direttore Paolo Di Maira


THE 66th FILM FESTIVAL/A restless Italy in Cannes

“You can never get used to a Festival  like  Cannes.  This  is  the fifth  time  I  have  been  invited, but I am just as excited as I was the first time”.  Paolo Sorrentino is truly excited when he speaks about going to La Croisette with ‘The  Great  Beauty’,  that  he  wrote  himself  with Umberto  Contarello,  which  will  be  released  in Italy on May 21 st , distributed by Medusa Film, and  concomitantly  in  France,  distributed  by Pathé.    In  fact,  the  movie  is  an  Italian-French co-production: Indigo Film, in association with the Banca Popolare di Vicenza for Italy, Babe Films, Pathé and France 2 Cinéma for France.
During the Festival the movie will also be distributed  to  the  United  Kingdom  and  Germany and stars – amongst others – Toni Servillo, Carlo Verdone and Sabrina Ferilli.  “The Great Beauty”, which recalls Federico Fellini’s ‘La Dolce Vita’, is
set and filmed entirely in Rome.  The protagonist is a sad, disillusioned writer and journalist who watches a parade of inane, exhausted people, both powerful and depressing, consisting of high  society  ladies,  social  climbers,  politicians,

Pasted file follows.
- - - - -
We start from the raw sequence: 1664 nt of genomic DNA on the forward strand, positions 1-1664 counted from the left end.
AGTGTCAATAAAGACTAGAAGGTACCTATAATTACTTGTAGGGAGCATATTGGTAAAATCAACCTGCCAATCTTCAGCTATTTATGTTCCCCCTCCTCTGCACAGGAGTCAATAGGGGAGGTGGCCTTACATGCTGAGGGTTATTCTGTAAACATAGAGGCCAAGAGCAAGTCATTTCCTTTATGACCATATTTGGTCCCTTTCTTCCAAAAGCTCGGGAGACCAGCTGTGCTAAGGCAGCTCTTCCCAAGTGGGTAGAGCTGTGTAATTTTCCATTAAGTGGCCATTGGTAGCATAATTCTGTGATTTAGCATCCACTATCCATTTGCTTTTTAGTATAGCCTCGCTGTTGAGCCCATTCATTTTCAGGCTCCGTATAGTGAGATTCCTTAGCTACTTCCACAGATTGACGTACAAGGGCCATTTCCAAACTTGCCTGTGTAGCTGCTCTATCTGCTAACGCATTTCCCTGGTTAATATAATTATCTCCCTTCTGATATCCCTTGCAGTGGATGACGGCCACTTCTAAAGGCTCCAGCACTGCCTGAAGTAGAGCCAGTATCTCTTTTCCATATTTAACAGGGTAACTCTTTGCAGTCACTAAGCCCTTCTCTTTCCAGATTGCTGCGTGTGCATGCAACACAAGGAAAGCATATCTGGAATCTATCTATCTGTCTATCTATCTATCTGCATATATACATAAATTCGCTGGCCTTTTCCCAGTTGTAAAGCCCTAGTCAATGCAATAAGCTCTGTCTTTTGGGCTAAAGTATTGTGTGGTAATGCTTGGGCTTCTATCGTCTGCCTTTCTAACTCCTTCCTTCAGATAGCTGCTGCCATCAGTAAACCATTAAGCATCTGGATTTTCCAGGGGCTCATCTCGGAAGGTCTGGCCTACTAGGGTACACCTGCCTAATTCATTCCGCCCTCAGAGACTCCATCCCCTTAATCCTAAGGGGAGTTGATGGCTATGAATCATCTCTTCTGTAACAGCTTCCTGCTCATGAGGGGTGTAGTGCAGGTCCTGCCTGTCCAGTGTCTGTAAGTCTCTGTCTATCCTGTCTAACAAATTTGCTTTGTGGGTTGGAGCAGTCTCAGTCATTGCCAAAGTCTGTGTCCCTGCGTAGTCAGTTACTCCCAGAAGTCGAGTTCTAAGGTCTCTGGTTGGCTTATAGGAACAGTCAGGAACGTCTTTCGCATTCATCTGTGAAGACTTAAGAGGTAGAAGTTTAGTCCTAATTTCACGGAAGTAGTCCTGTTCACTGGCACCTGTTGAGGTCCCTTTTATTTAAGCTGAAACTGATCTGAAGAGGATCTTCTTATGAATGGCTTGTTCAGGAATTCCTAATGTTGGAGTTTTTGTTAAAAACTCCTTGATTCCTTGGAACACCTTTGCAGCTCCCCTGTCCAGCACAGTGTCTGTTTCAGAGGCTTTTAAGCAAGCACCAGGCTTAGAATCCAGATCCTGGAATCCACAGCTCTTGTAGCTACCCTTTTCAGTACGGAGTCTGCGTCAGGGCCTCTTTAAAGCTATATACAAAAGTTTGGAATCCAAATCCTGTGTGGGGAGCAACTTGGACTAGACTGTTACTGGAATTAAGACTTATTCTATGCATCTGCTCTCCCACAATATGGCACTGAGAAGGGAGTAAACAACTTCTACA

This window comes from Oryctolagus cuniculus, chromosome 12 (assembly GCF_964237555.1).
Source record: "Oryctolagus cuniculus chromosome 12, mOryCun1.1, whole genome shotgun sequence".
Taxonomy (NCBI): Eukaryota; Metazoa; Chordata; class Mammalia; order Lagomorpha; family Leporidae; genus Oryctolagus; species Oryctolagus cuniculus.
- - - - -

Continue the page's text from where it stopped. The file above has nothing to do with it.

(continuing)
high  class  criminals,  journalists,  actors,  faded aristocrats, high prelates, artists and true or alleged  intellectuals,  weaving  inconsistent  relationships,  swallowed  up  by  a  desperate  Babel, wriggling around in ancient buildings, immense villas and the most beautiful terraces of the city.
“For those who do my kind of job”, says Paolo Sorrentino,  “vulgarity,  bleakness  and  dubious morality  can  hide  both  sentiment  and  beauty, and it is very exciting to discover both of them where you wouldn’t expect to find them.  In this
sense, Rome, with its many contrasts, worlds and contradictions,  is  a  scenario  that  continuously offers  both  decadence  and  flashes  of  splendor.
It  is  this  apparently  irreconcilable  incoherence that  fascinates  me”.
The  marketing  director  of Medusa,  Andrea  Lazzarin,  tells  us  about  the initiatives  planned  by  the  company,  under  the guidance of Giampaolo Letta, for launching ‘The Great Beauty’ concomitantly with La Croisette.
“We will make the most of the visibility provided by being in competition at the Cannes Film Festival.  In this case, compared to other movies, the media  press  launch  will  be  decidedly  superior.